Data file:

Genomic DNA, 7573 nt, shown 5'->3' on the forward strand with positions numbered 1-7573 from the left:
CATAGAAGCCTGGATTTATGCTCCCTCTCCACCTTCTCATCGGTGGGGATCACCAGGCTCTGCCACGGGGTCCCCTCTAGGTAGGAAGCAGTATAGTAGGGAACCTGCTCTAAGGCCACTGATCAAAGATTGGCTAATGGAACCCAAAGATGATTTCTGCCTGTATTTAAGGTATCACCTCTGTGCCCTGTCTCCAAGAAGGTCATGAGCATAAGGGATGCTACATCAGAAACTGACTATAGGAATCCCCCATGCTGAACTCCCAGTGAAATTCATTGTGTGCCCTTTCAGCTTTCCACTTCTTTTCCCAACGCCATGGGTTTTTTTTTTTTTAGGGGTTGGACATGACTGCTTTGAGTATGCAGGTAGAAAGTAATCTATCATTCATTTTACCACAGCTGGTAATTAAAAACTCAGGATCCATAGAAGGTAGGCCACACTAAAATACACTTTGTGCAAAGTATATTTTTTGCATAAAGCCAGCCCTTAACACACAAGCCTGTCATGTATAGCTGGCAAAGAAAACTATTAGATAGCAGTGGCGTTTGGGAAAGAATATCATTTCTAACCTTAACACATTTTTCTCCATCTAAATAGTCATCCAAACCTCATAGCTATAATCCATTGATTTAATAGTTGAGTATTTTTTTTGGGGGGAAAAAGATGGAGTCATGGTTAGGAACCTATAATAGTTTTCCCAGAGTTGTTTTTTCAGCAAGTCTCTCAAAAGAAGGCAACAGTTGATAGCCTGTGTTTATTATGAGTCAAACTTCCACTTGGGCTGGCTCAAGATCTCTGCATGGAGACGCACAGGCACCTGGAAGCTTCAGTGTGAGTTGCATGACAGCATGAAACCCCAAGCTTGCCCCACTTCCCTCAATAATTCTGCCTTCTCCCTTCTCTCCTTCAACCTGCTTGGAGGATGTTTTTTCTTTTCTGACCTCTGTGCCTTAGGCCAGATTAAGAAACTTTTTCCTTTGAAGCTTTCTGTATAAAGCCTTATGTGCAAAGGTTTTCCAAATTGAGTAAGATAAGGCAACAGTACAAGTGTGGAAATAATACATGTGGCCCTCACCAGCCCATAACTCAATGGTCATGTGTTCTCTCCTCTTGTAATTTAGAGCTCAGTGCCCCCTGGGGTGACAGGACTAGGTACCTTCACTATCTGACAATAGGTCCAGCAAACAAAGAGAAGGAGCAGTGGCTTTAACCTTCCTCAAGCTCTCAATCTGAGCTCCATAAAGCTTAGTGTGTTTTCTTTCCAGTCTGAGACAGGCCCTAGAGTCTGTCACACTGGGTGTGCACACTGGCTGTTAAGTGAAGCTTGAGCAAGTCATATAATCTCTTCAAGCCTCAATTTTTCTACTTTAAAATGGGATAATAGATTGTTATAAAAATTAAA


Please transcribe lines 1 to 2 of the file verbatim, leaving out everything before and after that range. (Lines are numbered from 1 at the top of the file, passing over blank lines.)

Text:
Genomic DNA, 7573 nt, shown 5'->3' on the forward strand with positions numbered 1-7573 from the left:
CATAGAAGCCTGGATTTATGCTCCCTCTCCACCTTCTCATCGGTGGGGATCACCAGGCTCTGCCACGGGGTCCCCTCTAGGTAGGAAGCAGTATAGTAGGGAACCTGCTCTAAGGCCACTGATCAAAGATTGGCTAATGGAACCCAAAGATGATTTCTGCCTGTATTTAAGGTATCACCTCTGTGCCCTGTCTCCAAGAAGGTCATGAGCATAAGGGATGCTACATCAGAAACTGACTATAGGAATCCCCCATGCTGAACTCCCAGTGAAATTCATTGTGTGCCCTTTCAGCTTTCCACTTCTTTTCCCAACGCCATGGGTTTTTTTTTTTTTAGGGGTTGGACATGACTGCTTTGAGTATGCAGGTAGAAAGTAATCTATCATTCATTTTACCACAGCTGGTAATTAAAAACTCAGGATCCATAGAAGGTAGGCCACACTAAAATACACTTTGTGCAAAGTATATTTTTTGCATAAAGCCAGCCCTTAACACACAAGCCTGTCATGTATAGCTGGCAAAGAAAACTATTAGATAGCAGTGGCGTTTGGGAAAGAATATCATTTCTAACCTTAACACATTTTTCTCCATCTAAATAGTCATCCAAACCTCATAGCTATAATCCATTGATTTAATAGTTGAGTATTTTTTTTGGGGGGAAAAAGATGGAGTCATGGTTAGGAACCTATAATAGTTTTCCCAGAGTTGTTTTTTCAGCAAGTCTCTCAAAAGAAGGCAACAGTTGATAGCCTGTGTTTATTATGAGTCAAACTTCCACTTGGGCTGGCTCAAGATCTCTGCATGGAGACGCACAGGCACCTGGAAGCTTCAGTGTGAGTTGCATGACAGCATGAAACCCCAAGCTTGCCCCACTTCCCTCAATAATTCTGCCTTCTCCCTTCTCTCCTTCAACCTGCTTGGAGGATGTTTTTTCTTTTCTGACCTCTGTGCCTTAGGCCAGATTAAGAAACTTTTTCCTTTGAAGCTTTCTGTATAAAGCCTTATGTGCAAAGGTTTTCCAAATTGAGTAAGATAAGGCAACAGTACAAGTGTGGAAATAATACATGTGGCCCTCACCAGCCCATAACTCAATGGTCATGTGTTCTCTCCTCTTGTAATTTAGAGCTCAGTGCCCCCTGGGGTGACAGGACTAGGTACCTTCACTATCTGACAATAGGTCCAGCAAACAAAGAGAAGGAGCAGTGGCTTTAACCTTCCTCAAGCTCTCAATCTGAGCTCCATAAAGCTTAGTGTGTTTTCTTTCCAGTCTGAGACAGGCCCTAGAGTCTGTCACACTGGGTGTGCACACTGGCTGTTAAGTGAAGCTTGAGCAAGTCATATAATCTCTTCAAGCCTCAATTTTTCTACTTTAAAATGGGATAATAGATTGTTATAAAAATTAAA